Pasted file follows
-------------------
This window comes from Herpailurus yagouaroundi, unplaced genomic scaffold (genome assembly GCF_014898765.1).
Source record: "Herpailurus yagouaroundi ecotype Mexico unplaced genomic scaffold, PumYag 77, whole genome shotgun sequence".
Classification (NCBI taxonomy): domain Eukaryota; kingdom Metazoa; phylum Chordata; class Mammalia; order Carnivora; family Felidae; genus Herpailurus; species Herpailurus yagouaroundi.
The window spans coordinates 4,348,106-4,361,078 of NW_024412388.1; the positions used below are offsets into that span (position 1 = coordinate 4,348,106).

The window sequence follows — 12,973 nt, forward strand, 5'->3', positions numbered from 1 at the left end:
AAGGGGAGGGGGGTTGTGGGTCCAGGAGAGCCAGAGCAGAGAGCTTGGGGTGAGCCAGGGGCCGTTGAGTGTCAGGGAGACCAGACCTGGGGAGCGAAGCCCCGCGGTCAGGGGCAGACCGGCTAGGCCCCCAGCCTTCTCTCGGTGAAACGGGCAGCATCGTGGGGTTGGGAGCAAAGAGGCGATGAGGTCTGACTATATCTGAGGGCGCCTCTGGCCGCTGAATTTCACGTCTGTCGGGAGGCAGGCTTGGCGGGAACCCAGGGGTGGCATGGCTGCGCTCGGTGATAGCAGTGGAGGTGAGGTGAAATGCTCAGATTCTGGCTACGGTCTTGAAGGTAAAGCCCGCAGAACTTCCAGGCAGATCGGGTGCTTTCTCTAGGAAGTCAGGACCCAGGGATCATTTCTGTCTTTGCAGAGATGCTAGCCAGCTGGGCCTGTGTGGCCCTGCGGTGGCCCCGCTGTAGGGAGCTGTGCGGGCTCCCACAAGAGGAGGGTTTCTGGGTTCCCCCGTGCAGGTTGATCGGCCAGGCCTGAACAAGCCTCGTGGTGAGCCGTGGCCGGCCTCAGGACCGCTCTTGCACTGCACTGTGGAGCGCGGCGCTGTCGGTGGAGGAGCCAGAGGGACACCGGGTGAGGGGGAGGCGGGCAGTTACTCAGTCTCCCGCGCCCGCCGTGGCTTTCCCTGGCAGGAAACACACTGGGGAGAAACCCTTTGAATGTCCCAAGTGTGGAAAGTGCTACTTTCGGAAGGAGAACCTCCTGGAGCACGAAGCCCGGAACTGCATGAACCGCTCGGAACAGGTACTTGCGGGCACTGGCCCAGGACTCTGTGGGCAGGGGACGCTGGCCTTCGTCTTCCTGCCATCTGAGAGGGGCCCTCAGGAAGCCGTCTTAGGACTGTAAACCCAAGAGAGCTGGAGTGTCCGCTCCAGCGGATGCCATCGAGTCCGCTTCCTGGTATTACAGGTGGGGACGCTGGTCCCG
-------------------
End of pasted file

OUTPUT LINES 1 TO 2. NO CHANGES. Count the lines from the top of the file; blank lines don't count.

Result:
This window comes from Herpailurus yagouaroundi, unplaced genomic scaffold (genome assembly GCF_014898765.1).
Source record: "Herpailurus yagouaroundi ecotype Mexico unplaced genomic scaffold, PumYag 77, whole genome shotgun sequence".